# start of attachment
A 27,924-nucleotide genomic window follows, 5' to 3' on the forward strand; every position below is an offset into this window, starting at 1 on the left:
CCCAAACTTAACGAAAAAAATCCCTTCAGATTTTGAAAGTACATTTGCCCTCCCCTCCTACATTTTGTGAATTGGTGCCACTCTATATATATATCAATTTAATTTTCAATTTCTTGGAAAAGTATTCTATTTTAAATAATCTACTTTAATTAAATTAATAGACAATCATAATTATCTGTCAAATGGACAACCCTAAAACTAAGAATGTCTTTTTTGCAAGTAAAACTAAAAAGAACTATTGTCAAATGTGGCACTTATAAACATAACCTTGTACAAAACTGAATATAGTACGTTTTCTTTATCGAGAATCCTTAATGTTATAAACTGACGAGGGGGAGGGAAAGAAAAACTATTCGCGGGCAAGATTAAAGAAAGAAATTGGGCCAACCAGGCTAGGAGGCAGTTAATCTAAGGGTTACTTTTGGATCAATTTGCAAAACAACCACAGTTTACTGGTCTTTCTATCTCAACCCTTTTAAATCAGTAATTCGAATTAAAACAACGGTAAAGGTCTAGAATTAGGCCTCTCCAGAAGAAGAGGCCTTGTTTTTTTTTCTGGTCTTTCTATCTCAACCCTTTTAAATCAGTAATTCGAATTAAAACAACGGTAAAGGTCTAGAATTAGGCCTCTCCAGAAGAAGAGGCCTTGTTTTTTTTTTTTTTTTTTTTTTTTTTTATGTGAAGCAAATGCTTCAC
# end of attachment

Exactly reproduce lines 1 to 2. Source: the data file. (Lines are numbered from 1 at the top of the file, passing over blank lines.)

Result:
A 27,924-nucleotide genomic window follows, 5' to 3' on the forward strand; every position below is an offset into this window, starting at 1 on the left:
CCCAAACTTAACGAAAAAAATCCCTTCAGATTTTGAAAGTACATTTGCCCTCCCCTCCTACATTTTGTGAATTGGTGCCACTCTATATATATATCAATTTAATTTTCAATTTCTTGGAAAAGTATTCTATTTTAAATAATCTACTTTAATTAAATTAATAGACAATCATAATTATCTGTCAAATGGACAACCCTAAAACTAAGAATGTCTTTTTTGCAAGTAAAACTAAAAAGAACTATTGTCAAATGTGGCACTTATAAACATAACCTTGTACAAAACTGAATATAGTACGTTTTCTTTATCGAGAATCCTTAATGTTATAAACTGACGAGGGGGAGGGAAAGAAAAACTATTCGCGGGCAAGATTAAAGAAAGAAATTGGGCCAACCAGGCTAGGAGGCAGTTAATCTAAGGGTTACTTTTGGATCAATTTGCAAAACAACCACAGTTTACTGGTCTTTCTATCTCAACCCTTTTAAATCAGTAATTCGAATTAAAACAACGGTAAAGGTCTAGAATTAGGCCTCTCCAGAAGAAGAGGCCTTGTTTTTTTTTCTGGTCTTTCTATCTCAACCCTTTTAAATCAGTAATTCGAATTAAAACAACGGTAAAGGTCTAGAATTAGGCCTCTCCAGAAGAAGAGGCCTTGTTTTTTTTTTTTTTTTTTTTTTTTTTTATGTGAAGCAAATGCTTCAC